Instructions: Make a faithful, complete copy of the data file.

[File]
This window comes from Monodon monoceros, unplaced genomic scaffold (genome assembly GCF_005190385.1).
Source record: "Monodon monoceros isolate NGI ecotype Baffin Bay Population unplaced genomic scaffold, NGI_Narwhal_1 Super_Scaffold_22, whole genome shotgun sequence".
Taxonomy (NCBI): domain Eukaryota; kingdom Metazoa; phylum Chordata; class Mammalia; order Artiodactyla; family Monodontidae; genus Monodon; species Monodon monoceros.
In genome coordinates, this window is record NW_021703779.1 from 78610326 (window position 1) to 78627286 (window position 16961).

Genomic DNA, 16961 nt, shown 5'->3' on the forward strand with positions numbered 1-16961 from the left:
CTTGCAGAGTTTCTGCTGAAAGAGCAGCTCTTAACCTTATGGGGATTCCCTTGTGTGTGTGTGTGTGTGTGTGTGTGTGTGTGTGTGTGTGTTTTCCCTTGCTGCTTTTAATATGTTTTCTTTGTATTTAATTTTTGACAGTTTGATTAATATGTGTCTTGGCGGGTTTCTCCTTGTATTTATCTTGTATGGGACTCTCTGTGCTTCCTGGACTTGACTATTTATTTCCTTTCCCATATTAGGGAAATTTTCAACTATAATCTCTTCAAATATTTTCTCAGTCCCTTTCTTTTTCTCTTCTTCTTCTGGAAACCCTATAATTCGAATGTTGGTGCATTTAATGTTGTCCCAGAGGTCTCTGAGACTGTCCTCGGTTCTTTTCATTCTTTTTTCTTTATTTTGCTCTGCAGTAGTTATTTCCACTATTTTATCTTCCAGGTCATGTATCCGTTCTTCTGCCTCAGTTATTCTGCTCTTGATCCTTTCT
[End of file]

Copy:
This window comes from Monodon monoceros, unplaced genomic scaffold (genome assembly GCF_005190385.1).
Source record: "Monodon monoceros isolate NGI ecotype Baffin Bay Population unplaced genomic scaffold, NGI_Narwhal_1 Super_Scaffold_22, whole genome shotgun sequence".
Taxonomy (NCBI): domain Eukaryota; kingdom Metazoa; phylum Chordata; class Mammalia; order Artiodactyla; family Monodontidae; genus Monodon; species Monodon monoceros.
In genome coordinates, this window is record NW_021703779.1 from 78610326 (window position 1) to 78627286 (window position 16961).

Genomic DNA, 16961 nt, shown 5'->3' on the forward strand with positions numbered 1-16961 from the left:
CTTGCAGAGTTTCTGCTGAAAGAGCAGCTCTTAACCTTATGGGGATTCCCTTGTGTGTGTGTGTGTGTGTGTGTGTGTGTGTGTGTGTGTGTTTTCCCTTGCTGCTTTTAATATGTTTTCTTTGTATTTAATTTTTGACAGTTTGATTAATATGTGTCTTGGCGGGTTTCTCCTTGTATTTATCTTGTATGGGACTCTCTGTGCTTCCTGGACTTGACTATTTATTTCCTTTCCCATATTAGGGAAATTTTCAACTATAATCTCTTCAAATATTTTCTCAGTCCCTTTCTTTTTCTCTTCTTCTTCTGGAAACCCTATAATTCGAATGTTGGTGCATTTAATGTTGTCCCAGAGGTCTCTGAGACTGTCCTCGGTTCTTTTCATTCTTTTTTCTTTATTTTGCTCTGCAGTAGTTATTTCCACTATTTTATCTTCCAGGTCATGTATCCGTTCTTCTGCCTCAGTTATTCTGCTCTTGATCCTTTCT